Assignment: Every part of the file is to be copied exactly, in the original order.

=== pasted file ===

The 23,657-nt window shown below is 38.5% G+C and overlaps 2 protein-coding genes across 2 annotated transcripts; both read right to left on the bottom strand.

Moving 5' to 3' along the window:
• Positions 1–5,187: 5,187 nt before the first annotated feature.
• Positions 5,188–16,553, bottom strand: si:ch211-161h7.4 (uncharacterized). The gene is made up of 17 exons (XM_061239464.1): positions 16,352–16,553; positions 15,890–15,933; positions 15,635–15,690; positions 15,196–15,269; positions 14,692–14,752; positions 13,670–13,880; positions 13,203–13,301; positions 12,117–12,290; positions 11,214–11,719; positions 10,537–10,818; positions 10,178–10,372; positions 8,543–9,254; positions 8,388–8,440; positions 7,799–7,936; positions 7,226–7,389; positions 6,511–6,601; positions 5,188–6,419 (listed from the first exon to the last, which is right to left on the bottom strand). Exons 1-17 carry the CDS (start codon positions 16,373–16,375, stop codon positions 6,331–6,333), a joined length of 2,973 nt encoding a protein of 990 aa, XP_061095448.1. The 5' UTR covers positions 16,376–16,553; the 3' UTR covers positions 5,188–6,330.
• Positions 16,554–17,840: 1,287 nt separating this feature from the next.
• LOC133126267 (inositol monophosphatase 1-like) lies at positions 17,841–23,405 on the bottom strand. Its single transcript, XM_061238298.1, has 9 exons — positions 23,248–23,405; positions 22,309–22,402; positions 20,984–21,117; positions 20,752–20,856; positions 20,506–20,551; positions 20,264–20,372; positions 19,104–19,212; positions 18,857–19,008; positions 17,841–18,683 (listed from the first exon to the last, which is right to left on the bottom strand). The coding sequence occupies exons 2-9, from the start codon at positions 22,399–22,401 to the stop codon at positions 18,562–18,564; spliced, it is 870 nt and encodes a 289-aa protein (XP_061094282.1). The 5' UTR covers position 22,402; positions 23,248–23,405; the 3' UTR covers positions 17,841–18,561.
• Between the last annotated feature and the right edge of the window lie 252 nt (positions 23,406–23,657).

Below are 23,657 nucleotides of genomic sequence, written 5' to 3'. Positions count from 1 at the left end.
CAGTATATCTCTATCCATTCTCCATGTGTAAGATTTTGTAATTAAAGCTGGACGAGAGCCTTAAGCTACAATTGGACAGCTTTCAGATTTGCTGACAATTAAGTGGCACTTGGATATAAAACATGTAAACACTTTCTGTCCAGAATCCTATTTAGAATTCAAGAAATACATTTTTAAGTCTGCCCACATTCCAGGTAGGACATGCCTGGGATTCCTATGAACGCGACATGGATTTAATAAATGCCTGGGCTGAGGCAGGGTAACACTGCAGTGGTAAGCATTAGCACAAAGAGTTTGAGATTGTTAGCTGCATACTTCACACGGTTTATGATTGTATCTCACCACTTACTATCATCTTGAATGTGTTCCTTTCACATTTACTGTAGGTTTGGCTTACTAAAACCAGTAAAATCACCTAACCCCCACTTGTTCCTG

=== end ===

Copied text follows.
The 23,657-nt window shown below is 38.5% G+C and overlaps 2 protein-coding genes across 2 annotated transcripts; both read right to left on the bottom strand.

Moving 5' to 3' along the window:
• Positions 1–5,187: 5,187 nt before the first annotated feature.
• Positions 5,188–16,553, bottom strand: si:ch211-161h7.4 (uncharacterized). The gene is made up of 17 exons (XM_061239464.1): positions 16,352–16,553; positions 15,890–15,933; positions 15,635–15,690; positions 15,196–15,269; positions 14,692–14,752; positions 13,670–13,880; positions 13,203–13,301; positions 12,117–12,290; positions 11,214–11,719; positions 10,537–10,818; positions 10,178–10,372; positions 8,543–9,254; positions 8,388–8,440; positions 7,799–7,936; positions 7,226–7,389; positions 6,511–6,601; positions 5,188–6,419 (listed from the first exon to the last, which is right to left on the bottom strand). Exons 1-17 carry the CDS (start codon positions 16,373–16,375, stop codon positions 6,331–6,333), a joined length of 2,973 nt encoding a protein of 990 aa, XP_061095448.1. The 5' UTR covers positions 16,376–16,553; the 3' UTR covers positions 5,188–6,330.
• Positions 16,554–17,840: 1,287 nt separating this feature from the next.
• LOC133126267 (inositol monophosphatase 1-like) lies at positions 17,841–23,405 on the bottom strand. Its single transcript, XM_061238298.1, has 9 exons — positions 23,248–23,405; positions 22,309–22,402; positions 20,984–21,117; positions 20,752–20,856; positions 20,506–20,551; positions 20,264–20,372; positions 19,104–19,212; positions 18,857–19,008; positions 17,841–18,683 (listed from the first exon to the last, which is right to left on the bottom strand). The coding sequence occupies exons 2-9, from the start codon at positions 22,399–22,401 to the stop codon at positions 18,562–18,564; spliced, it is 870 nt and encodes a 289-aa protein (XP_061094282.1). The 5' UTR covers position 22,402; positions 23,248–23,405; the 3' UTR covers positions 17,841–18,561.
• Between the last annotated feature and the right edge of the window lie 252 nt (positions 23,406–23,657).

Below are 23,657 nucleotides of genomic sequence, written 5' to 3'. Positions count from 1 at the left end.
CAGTATATCTCTATCCATTCTCCATGTGTAAGATTTTGTAATTAAAGCTGGACGAGAGCCTTAAGCTACAATTGGACAGCTTTCAGATTTGCTGACAATTAAGTGGCACTTGGATATAAAACATGTAAACACTTTCTGTCCAGAATCCTATTTAGAATTCAAGAAATACATTTTTAAGTCTGCCCACATTCCAGGTAGGACATGCCTGGGATTCCTATGAACGCGACATGGATTTAATAAATGCCTGGGCTGAGGCAGGGTAACACTGCAGTGGTAAGCATTAGCACAAAGAGTTTGAGATTGTTAGCTGCATACTTCACACGGTTTATGATTGTATCTCACCACTTACTATCATCTTGAATGTGTTCCTTTCACATTTACTGTAGGTTTGGCTTACTAAAACCAGTAAAATCACCTAACCCCCACTTGTTCCTG